You may be tempted to create custom illustrations to add uniqueness to your site and its branding. This can give your website a distinct appearance and voice. You should include style and color references for the illustrations you use. You may also need to establish some strict rules and guidelines for the types of images used on your website. You could, for example, include some dos and don'ts for incorporating stock photos. In addition, to ensure that the images on your website are visually consistent, you could include photo editing preferences for backgrounds, filters, brightness, contrast, and other factors. It's also essential to specify the overall tone and message that the images should convey. For example, your personal taste may lean toward candid photography rather than overly-edited images. Perhaps you prefer specific backgrounds over others. Throughout this process, keep your target audience's preferences in mind.
8. Outline Stylistic Considerations for the Primary Website Components
Once you've established your basic style definitions, it's time to incorporate your main website components into your web design style guide. These include the appearance, sizes, and states of buttons, form fields, form elements, navigation menus, notifications and alerts, cards, modals, and other elements. You could go a step further for each button type by including its various states, such as regular, hover, active, or focused. Styles for form elements such as radio buttons and checkboxes should also be defined.
9. Create Your Brand's Tone of Voice
Image is taken from Strikingly user’s website
An effective web design style guide addresses the appearance of your site and its messaging and voice. You may need to consult with marketers and copywriters to create guidelines for your website and other content to put these into writing. After all, the tone and voice of your website's copy are how you address visitors and potential clients, so it's critical to get it right.
10. Include specific Dos and Don'ts
The concepts in your web design style guide may be difficult to explain with text alone at times. This is why it's often preferable to use concrete examples – such as visual dos and don'ts – to demonstrate how the rules defined in the document are actually implemented. Clear examples effectively communicate how the style guide should be used in practice.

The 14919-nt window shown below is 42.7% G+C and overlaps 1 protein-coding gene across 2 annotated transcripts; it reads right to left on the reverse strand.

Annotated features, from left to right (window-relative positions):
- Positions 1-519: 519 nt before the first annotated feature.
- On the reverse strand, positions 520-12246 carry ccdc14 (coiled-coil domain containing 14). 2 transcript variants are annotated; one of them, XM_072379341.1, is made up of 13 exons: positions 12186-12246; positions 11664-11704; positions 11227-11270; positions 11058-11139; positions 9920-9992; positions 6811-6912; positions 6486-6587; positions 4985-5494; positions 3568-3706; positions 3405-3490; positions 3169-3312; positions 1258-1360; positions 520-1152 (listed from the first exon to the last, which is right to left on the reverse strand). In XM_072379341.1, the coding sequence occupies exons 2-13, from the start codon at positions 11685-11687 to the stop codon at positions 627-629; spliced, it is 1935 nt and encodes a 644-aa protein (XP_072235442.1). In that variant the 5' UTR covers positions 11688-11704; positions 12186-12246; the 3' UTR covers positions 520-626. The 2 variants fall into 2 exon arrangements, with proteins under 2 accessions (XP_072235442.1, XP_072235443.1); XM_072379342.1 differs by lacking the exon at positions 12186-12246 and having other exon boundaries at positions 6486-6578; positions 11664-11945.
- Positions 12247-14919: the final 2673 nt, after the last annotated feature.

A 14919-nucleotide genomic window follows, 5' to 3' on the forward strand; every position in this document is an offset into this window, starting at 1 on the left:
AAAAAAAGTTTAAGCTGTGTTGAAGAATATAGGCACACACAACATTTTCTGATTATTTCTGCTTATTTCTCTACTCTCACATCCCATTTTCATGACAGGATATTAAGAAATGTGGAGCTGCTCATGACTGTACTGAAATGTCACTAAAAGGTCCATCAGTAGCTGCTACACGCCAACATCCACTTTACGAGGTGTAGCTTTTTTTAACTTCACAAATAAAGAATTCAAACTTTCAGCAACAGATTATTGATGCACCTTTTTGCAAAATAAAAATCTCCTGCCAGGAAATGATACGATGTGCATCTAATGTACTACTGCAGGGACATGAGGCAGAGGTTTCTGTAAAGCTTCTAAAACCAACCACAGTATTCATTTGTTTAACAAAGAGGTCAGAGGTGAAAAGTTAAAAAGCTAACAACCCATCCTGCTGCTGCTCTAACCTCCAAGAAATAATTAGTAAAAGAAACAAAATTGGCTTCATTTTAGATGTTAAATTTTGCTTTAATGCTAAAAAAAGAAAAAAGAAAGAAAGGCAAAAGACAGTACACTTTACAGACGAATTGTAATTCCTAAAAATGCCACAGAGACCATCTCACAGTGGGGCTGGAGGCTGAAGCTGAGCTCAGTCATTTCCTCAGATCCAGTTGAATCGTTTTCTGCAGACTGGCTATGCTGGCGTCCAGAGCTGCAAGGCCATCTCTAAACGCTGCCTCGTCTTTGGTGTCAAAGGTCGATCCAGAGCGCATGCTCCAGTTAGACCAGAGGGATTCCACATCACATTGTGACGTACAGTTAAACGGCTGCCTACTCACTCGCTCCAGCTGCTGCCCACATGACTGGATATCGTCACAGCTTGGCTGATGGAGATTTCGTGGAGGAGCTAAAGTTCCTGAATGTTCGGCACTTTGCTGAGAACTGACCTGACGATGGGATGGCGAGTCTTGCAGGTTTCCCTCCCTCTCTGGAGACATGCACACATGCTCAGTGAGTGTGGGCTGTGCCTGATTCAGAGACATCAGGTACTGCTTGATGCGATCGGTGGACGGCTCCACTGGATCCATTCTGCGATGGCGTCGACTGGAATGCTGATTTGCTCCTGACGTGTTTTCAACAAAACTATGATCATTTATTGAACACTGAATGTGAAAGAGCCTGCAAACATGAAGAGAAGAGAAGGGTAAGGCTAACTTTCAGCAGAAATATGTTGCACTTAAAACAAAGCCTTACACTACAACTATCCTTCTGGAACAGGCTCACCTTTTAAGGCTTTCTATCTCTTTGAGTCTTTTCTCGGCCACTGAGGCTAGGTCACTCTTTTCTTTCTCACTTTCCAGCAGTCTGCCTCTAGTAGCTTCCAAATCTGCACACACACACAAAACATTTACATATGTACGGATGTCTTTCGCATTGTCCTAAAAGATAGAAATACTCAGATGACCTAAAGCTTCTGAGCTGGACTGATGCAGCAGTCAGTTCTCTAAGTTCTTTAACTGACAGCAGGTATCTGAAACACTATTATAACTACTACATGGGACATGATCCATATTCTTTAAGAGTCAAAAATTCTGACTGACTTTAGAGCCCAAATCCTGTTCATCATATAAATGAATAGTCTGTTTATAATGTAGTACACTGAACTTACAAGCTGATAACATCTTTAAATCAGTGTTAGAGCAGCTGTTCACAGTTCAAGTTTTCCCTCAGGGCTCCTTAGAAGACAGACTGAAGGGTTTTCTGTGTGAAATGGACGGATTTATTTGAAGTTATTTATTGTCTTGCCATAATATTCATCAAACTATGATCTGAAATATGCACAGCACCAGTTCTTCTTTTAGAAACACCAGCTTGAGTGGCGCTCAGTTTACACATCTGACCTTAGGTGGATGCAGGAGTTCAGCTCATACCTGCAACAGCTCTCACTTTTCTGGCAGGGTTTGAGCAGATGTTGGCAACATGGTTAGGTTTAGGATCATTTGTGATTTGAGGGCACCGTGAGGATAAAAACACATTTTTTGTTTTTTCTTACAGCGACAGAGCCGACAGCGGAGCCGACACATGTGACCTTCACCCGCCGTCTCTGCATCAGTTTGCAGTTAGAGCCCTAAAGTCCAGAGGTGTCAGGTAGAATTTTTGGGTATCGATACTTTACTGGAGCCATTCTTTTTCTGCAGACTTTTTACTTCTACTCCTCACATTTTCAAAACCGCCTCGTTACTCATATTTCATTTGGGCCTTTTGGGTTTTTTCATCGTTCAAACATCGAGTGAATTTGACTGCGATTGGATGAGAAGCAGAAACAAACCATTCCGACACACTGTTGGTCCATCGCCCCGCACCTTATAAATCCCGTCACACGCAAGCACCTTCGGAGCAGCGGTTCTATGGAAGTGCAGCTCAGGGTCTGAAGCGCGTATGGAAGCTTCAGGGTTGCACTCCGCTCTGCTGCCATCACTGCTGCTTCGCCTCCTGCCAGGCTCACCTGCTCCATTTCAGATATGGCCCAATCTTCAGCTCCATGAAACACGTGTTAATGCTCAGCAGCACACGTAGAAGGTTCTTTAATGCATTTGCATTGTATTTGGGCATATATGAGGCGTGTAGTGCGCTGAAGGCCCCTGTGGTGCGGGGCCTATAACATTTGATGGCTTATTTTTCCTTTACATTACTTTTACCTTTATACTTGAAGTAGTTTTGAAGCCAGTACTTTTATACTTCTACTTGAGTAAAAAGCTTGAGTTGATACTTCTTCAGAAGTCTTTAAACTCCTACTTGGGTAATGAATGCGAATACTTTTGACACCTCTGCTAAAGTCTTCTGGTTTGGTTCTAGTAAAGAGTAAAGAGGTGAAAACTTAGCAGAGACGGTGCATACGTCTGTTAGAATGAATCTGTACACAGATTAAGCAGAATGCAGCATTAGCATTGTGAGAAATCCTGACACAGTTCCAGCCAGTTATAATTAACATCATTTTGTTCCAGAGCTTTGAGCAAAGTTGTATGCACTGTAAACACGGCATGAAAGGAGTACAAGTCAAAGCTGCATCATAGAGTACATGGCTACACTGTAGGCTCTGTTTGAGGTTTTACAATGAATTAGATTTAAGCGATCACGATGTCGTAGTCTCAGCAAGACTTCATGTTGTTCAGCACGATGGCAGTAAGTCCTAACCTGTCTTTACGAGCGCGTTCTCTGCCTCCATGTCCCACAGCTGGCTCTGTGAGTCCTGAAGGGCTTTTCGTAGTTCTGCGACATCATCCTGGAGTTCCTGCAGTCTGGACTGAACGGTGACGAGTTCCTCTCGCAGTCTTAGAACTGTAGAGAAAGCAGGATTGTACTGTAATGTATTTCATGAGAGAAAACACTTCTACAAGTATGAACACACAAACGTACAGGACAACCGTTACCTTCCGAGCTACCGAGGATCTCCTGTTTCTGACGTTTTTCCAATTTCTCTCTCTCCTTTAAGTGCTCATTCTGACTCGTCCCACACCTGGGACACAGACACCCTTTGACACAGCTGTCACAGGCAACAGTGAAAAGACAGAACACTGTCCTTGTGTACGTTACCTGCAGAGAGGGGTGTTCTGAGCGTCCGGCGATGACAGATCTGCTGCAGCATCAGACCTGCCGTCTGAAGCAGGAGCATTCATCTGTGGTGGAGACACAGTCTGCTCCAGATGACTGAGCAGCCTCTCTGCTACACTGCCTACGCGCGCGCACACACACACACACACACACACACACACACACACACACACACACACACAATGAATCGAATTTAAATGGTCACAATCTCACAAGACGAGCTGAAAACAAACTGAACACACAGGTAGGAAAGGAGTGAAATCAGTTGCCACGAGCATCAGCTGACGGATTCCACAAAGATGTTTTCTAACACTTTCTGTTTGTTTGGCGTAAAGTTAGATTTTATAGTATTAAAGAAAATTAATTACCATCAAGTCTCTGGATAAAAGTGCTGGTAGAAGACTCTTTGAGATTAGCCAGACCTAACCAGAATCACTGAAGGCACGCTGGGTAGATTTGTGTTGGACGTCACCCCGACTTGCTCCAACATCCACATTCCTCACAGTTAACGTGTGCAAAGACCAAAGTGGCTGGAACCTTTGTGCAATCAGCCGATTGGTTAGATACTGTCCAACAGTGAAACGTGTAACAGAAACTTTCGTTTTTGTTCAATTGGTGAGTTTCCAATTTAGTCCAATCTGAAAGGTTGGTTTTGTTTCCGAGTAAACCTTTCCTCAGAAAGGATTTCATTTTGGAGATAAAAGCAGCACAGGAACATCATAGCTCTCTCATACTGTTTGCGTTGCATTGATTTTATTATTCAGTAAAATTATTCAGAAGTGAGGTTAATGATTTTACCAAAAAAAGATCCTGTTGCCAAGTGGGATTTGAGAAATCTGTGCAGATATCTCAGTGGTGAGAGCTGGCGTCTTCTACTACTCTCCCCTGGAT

11. Don't Forget About Downloadable Assets!
Aside from the rules in your style guide, it may be necessary to include some downloadable assets on occasion. This could include:
- Your logo in all formats suitable for web and print
- A press kit containing all necessary brand materials
- A brief representation of your brand book
- A PDF version of the style guide for website
These resources can be used for a variety of purposes, such as collaborating with affiliates, converting leads, onboarding new team members, and more. While a web design style guide is necessary for internal purposes, it is also critical for brand recognition among users, clients, affiliates, the press, and the general public. If you believe your brand will be represented outside of your website, such as in press publications, make sure brand assets are easy to request and obtain.
Create a Website with Strikingly
Image is taken from Strikingly
Strikingly's website builder has everything you need to create a professional website that can compete with the overwhelming competition of web designs. You can use our predesigned templates, but you can also start from scratch and apply what you've learned here. Our website editor includes a drag-and-drop feature that allows you to easily move items around on your website. You can either upload your images from your computer or browse for the file you want to link. You don't need to know anything about website design to use Strikingly; simply click and edit your site. Finally, in a matter of minutes, you'll be able to publish it. Consider managing and promoting your company's website using our mobile app features and responding to customer inquiries via a chatbox. Of course, we have many beautifully designed websites created by our users. Right now, visit our landing page, and our expert team will welcome you home.
The web design style guide and living style guides have aided in the organization and focus of the workflow. They assist in identifying interface inconsistencies and remind me that interfaces are flexible design systems during the design phase. They aid in reducing errors and speeding up the handover during the transition from design to development. A web design style guide can be seamlessly integrated into HTML and CSS during the development phase because they share major principles with front-end guidelines and component-based CSS structures. Updates and redesigns are made as simple and manageable as possible using living style guides. Hopefully, a style guide workflow can help you, but there are a thousand ways to approach a project in web and design. If you've discovered a workflow that works for you, stick with it!